Shakeable Dynamo Part 4: Building the bridge rectifier

shakeable-dynamo-part4

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Shakeable Dynamo Part 1: Why bother?
Shakeable Dynamo Part 2: Building the initial dynamo
Shakeable Dynamo Part 3: How electromagnetic induction works

Lets start off by securing our coils on our alternator by removing the cardboard guides and then getting some clingfilm and wrapping a piece around your coils and then wrap a bit of tape around it to secure it all. Now we know it works, we don’t want to risk our coils moving or our connections breaking.

What’s a rectifier?

Diode

So what is a rectifier? A rectifier converts AC current to DC current, so we convert the current that changes direction to flowing in one direction. That means we’ll then get the full benefit of the electricity we’re creating rather than only half of it. Rectifiers use a series of diodes to achieve this. A diode (pictured left) is essentially a valve, it lets the flow of electricity through only one way, shown by the green arrow in my diagram, the silver band indicates the cathode  (-). By arranging a few of these together we can then convert our current by forcing current to flow one way.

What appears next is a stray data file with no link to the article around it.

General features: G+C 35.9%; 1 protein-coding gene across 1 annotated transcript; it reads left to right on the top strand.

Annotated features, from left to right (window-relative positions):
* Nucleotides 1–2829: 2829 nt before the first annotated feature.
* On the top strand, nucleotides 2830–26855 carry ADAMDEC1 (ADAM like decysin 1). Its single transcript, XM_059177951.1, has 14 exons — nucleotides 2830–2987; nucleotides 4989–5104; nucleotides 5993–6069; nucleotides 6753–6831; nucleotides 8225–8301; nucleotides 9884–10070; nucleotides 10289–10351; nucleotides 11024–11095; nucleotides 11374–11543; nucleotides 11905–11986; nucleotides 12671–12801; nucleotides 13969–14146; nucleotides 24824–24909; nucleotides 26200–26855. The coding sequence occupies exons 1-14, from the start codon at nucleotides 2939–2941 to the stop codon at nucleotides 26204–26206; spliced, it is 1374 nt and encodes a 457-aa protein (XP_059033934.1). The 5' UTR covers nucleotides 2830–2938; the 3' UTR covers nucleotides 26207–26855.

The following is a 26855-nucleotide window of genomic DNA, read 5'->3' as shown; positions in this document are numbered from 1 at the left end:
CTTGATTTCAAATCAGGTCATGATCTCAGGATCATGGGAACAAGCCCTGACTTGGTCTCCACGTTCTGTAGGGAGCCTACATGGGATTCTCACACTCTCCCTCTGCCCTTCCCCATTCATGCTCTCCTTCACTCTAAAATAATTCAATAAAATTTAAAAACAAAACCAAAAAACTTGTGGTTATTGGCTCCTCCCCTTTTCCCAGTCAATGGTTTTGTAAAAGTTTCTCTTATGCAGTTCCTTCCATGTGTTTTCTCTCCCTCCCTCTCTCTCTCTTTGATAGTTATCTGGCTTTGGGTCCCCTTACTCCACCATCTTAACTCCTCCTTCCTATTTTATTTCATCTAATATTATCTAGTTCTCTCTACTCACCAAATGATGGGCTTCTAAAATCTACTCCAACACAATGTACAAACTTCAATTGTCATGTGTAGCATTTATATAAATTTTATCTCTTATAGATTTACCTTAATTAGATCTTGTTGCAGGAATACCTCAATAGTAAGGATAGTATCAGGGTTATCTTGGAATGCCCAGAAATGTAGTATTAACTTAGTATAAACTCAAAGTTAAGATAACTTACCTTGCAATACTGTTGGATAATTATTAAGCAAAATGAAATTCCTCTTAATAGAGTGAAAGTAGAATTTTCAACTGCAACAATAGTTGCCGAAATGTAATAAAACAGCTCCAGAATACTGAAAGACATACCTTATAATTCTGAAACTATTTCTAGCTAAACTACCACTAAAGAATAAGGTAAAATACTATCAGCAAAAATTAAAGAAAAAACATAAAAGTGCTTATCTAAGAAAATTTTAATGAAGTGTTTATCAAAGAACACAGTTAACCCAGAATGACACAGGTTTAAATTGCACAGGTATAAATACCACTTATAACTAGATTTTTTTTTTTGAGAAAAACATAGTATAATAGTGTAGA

How does a bridge rectifier work?

In the diagrams to the right, the flow of electricity is shown, red arrows for positive, black for negative. In the top diagram the current flows across the top diode from the alternator to the output, negative is flowing across the bottom from the green wire, back through the diode to the alternator. When the magnet changes direction and the current reverses, the bottom diagram shows that the flow is blocked and can only flow to the same positive output. So no matter which way the magnets move or whichever direction the current moves in the diodes always divert the flow to the same points.

How to build a bridge rectifier circuit

With that understood we can then plug in our hook up wire from our alternator into a breadboard to build the basic rectifier circuit which we can then check that it works and solder it to our leads. You can see in the series of photos below that we take the 2 leads from our alternator, connect them to the diodes as per the circuit diagram, then we attach another 2 leads to the 2 remaining ‘corners’ of our bridge rectifier – and remember these now are direct current and one lead will be positive and the other negative so it will matter which way you attach the LED or any other component.